The Devil Came on Horseback is an intense, vivid autobiographical report from the heart of violent Darfur and a call to action by a former American Marine who became a military observer for the African Union. The first extensive on-the-ground account of the genocide in Sudan, it leads us through the tragic impact of an Arab government bent on destroying its black African citizens and the frustrating complexity of international inaction. At the same time, it is a powerful memoir of one soldier's awakening to conscience and his awkward, heroic transformation from Marine to humanitarian. While bearing witness to unmentionable atrocities, this compelling story offers evidence that the actions of just one committed person have the power to transform the world.More
"Steidle's personal and fluent account effectively channels an idealistic, adventuresome young man's growing frustration and horror in the face of ongoing crimes against humanity and international complacency." (Publishers Weekly)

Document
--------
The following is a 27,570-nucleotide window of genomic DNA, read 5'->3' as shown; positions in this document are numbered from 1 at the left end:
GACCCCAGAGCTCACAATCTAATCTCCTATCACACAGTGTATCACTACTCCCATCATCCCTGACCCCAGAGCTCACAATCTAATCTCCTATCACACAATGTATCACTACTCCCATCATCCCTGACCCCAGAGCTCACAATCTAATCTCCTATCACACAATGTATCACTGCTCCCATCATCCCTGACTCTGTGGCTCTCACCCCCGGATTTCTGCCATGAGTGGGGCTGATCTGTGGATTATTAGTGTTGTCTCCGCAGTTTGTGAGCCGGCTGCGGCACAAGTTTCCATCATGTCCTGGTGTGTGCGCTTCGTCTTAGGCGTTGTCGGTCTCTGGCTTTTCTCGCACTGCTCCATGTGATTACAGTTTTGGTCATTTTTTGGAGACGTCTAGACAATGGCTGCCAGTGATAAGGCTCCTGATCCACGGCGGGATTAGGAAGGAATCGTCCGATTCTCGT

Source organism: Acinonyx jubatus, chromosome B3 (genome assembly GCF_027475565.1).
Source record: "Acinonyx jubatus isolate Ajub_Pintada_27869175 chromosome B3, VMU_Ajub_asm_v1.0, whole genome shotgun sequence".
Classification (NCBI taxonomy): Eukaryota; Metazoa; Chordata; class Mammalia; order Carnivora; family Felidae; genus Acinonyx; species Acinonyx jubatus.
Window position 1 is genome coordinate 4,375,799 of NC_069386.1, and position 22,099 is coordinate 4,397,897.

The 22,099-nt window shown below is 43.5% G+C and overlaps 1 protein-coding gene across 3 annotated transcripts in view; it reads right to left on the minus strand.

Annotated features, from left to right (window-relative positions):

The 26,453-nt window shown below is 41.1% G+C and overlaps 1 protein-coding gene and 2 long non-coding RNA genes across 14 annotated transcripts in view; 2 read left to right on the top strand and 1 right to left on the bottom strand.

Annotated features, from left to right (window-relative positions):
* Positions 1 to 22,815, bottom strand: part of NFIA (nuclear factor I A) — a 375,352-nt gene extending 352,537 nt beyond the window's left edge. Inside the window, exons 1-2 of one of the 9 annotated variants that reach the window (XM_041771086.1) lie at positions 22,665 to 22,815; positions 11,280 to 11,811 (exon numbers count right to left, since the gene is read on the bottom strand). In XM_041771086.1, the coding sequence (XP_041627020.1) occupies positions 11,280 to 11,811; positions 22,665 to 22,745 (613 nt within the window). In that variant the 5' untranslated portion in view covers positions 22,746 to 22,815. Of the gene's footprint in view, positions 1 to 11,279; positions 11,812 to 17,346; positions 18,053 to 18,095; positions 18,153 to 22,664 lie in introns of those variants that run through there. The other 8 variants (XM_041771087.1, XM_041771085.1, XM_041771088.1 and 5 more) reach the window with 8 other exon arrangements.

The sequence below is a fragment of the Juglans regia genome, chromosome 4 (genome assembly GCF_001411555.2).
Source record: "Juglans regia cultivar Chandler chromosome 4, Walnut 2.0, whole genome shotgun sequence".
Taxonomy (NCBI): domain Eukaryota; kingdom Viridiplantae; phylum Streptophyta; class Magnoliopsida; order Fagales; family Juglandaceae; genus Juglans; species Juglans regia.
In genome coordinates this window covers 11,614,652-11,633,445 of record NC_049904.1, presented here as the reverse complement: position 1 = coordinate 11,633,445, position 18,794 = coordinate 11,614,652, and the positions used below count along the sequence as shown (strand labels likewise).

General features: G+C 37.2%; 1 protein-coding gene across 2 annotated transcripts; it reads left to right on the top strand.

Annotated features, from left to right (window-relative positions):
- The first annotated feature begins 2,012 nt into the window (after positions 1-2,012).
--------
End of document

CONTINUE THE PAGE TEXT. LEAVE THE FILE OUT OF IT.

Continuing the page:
"The Devil Came on Horseback grabs the reader from page one, then takes us on a journey of Conradian intensity through a circle of hell, its horrors mitigated by moments of humanity....In every sense, the devil is indeed in the details." (Karl E. Meyer, Editor, World Policy Journal)
"Brian Steidle's vivid, compelling account of the on-going genocide in Darfur bears stark witness to the worst humanitarian crisis facing the world today....If you are at all concerned about your fellow man, The Devil Came on Horseback is not only a haunting must read; it is a call to action." (David Freed, Los Angeles Times)
We've sent an email with your order details. Order ID #:
To access this title, visit your library in the app or on the desktop website.
A review from a local point of view
I am still reading through it and i will update this when I finish.
The narration of incidents might be correct. I KNOW for sure that at least some of the atrocities he described has really happened. However, I disagree with most of his comments and explanations of the same incidents.
For example when he is talking about the "wealthy" army generals he forgets that we are talking about a country whose budget is far less than Manchester United's.
He then talks about the Islamist arabic northern backed government, while everyone in the country is oppressed by that government. Including the Arabs of the North.
Although I can't question the accuracy of the events, I think the writer didn't understand the Sudanese society/culture at all.